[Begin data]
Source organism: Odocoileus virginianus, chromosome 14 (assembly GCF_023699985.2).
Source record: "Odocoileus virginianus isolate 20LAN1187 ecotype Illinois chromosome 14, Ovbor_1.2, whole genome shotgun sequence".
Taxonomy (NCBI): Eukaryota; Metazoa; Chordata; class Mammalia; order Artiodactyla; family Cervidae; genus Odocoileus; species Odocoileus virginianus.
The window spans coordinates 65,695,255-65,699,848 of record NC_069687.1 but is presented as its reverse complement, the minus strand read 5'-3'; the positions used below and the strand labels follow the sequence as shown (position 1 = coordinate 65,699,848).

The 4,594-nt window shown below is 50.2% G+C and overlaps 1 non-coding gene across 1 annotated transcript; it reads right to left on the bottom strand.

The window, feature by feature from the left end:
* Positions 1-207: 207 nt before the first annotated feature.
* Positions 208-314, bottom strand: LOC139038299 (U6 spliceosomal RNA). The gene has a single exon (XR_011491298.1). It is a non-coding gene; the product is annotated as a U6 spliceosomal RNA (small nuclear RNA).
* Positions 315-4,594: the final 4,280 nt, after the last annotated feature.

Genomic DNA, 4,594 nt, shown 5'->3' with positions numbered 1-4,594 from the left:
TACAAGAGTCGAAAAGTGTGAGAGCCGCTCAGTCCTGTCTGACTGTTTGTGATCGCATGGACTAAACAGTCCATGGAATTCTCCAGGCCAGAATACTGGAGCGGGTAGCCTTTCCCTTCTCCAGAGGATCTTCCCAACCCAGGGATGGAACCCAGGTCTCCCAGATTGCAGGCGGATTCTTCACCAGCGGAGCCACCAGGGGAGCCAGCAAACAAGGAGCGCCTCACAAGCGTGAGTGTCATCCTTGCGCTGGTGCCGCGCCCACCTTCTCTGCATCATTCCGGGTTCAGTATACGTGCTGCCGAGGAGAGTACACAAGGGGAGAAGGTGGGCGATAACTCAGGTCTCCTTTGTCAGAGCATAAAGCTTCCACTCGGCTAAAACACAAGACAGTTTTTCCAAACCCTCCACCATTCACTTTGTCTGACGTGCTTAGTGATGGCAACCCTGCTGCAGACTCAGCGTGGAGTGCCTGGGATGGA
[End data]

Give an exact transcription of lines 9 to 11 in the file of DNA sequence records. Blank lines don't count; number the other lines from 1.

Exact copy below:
* Positions 315-4,594: the final 4,280 nt, after the last annotated feature.

Genomic DNA, 4,594 nt, shown 5'->3' with positions numbered 1-4,594 from the left:
TACAAGAGTCGAAAAGTGTGAGAGCCGCTCAGTCCTGTCTGACTGTTTGTGATCGCATGGACTAAACAGTCCATGGAATTCTCCAGGCCAGAATACTGGAGCGGGTAGCCTTTCCCTTCTCCAGAGGATCTTCCCAACCCAGGGATGGAACCCAGGTCTCCCAGATTGCAGGCGGATTCTTCACCAGCGGAGCCACCAGGGGAGCCAGCAAACAAGGAGCGCCTCACAAGCGTGAGTGTCATCCTTGCGCTGGTGCCGCGCCCACCTTCTCTGCATCATTCCGGGTTCAGTATACGTGCTGCCGAGGAGAGTACACAAGGGGAGAAGGTGGGCGATAACTCAGGTCTCCTTTGTCAGAGCATAAAGCTTCCACTCGGCTAAAACACAAGACAGTTTTTCCAAACCCTCCACCATTCACTTTGTCTGACGTGCTTAGTGATGGCAACCCTGCTGCAGACTCAGCGTGGAGTGCCTGGGATGGA